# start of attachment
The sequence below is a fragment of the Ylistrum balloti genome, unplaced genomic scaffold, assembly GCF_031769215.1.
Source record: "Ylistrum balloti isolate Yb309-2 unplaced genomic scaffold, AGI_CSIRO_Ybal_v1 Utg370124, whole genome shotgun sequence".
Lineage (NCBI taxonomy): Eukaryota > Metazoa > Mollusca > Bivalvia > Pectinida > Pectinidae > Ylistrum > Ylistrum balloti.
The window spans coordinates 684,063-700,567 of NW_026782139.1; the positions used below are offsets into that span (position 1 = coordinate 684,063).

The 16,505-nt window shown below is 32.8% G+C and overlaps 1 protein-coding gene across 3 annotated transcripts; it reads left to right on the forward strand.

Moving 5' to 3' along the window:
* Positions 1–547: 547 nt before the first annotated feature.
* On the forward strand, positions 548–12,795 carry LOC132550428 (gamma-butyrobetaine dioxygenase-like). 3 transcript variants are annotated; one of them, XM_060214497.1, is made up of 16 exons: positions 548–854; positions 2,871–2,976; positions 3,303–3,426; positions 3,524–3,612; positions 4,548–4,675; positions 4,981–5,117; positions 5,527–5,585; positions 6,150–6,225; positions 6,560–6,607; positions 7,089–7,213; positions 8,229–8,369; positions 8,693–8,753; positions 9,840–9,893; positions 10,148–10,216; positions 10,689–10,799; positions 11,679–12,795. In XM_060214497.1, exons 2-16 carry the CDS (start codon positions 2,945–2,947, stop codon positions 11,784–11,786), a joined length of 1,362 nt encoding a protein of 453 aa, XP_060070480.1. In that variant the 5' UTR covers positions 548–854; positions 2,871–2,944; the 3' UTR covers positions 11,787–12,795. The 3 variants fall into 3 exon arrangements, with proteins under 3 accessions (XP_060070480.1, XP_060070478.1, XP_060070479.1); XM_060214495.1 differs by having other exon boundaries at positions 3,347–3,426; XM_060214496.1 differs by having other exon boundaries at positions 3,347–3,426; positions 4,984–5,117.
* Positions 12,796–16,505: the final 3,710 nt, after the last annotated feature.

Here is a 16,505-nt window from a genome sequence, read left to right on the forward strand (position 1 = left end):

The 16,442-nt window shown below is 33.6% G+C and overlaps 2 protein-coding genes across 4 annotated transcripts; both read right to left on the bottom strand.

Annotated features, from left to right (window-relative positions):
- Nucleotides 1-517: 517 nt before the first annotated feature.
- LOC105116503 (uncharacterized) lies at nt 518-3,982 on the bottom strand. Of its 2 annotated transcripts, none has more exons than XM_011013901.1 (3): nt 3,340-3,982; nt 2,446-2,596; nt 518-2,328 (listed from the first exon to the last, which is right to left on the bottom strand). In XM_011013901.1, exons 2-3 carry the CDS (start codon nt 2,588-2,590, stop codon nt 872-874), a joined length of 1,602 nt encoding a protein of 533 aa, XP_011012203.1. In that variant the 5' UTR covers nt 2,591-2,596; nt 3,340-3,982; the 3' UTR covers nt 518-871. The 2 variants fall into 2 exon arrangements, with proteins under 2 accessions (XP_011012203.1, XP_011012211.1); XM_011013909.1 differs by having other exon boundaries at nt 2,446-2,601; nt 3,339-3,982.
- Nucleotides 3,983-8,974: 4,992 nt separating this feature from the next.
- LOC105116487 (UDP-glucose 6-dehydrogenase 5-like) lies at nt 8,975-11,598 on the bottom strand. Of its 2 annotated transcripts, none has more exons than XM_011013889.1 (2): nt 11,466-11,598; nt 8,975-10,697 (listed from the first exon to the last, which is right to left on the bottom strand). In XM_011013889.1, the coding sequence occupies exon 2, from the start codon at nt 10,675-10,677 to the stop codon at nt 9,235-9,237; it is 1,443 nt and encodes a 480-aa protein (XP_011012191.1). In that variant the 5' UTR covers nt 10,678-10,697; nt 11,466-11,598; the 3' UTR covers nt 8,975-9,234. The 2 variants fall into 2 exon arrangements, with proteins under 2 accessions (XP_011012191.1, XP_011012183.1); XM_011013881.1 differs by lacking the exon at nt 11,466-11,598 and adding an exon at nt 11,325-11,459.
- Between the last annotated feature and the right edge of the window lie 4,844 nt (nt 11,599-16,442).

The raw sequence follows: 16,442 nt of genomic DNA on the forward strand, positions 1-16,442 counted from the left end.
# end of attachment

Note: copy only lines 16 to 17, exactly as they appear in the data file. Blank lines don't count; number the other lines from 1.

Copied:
- LOC105116487 (UDP-glucose 6-dehydrogenase 5-like) lies at nt 8,975-11,598 on the bottom strand. Of its 2 annotated transcripts, none has more exons than XM_011013889.1 (2): nt 11,466-11,598; nt 8,975-10,697 (listed from the first exon to the last, which is right to left on the bottom strand). In XM_011013889.1, the coding sequence occupies exon 2, from the start codon at nt 10,675-10,677 to the stop codon at nt 9,235-9,237; it is 1,443 nt and encodes a 480-aa protein (XP_011012191.1). In that variant the 5' UTR covers nt 10,678-10,697; nt 11,466-11,598; the 3' UTR covers nt 8,975-9,234. The 2 variants fall into 2 exon arrangements, with proteins under 2 accessions (XP_011012191.1, XP_011012183.1); XM_011013881.1 differs by lacking the exon at nt 11,466-11,598 and adding an exon at nt 11,325-11,459.
- Between the last annotated feature and the right edge of the window lie 4,844 nt (nt 11,599-16,442).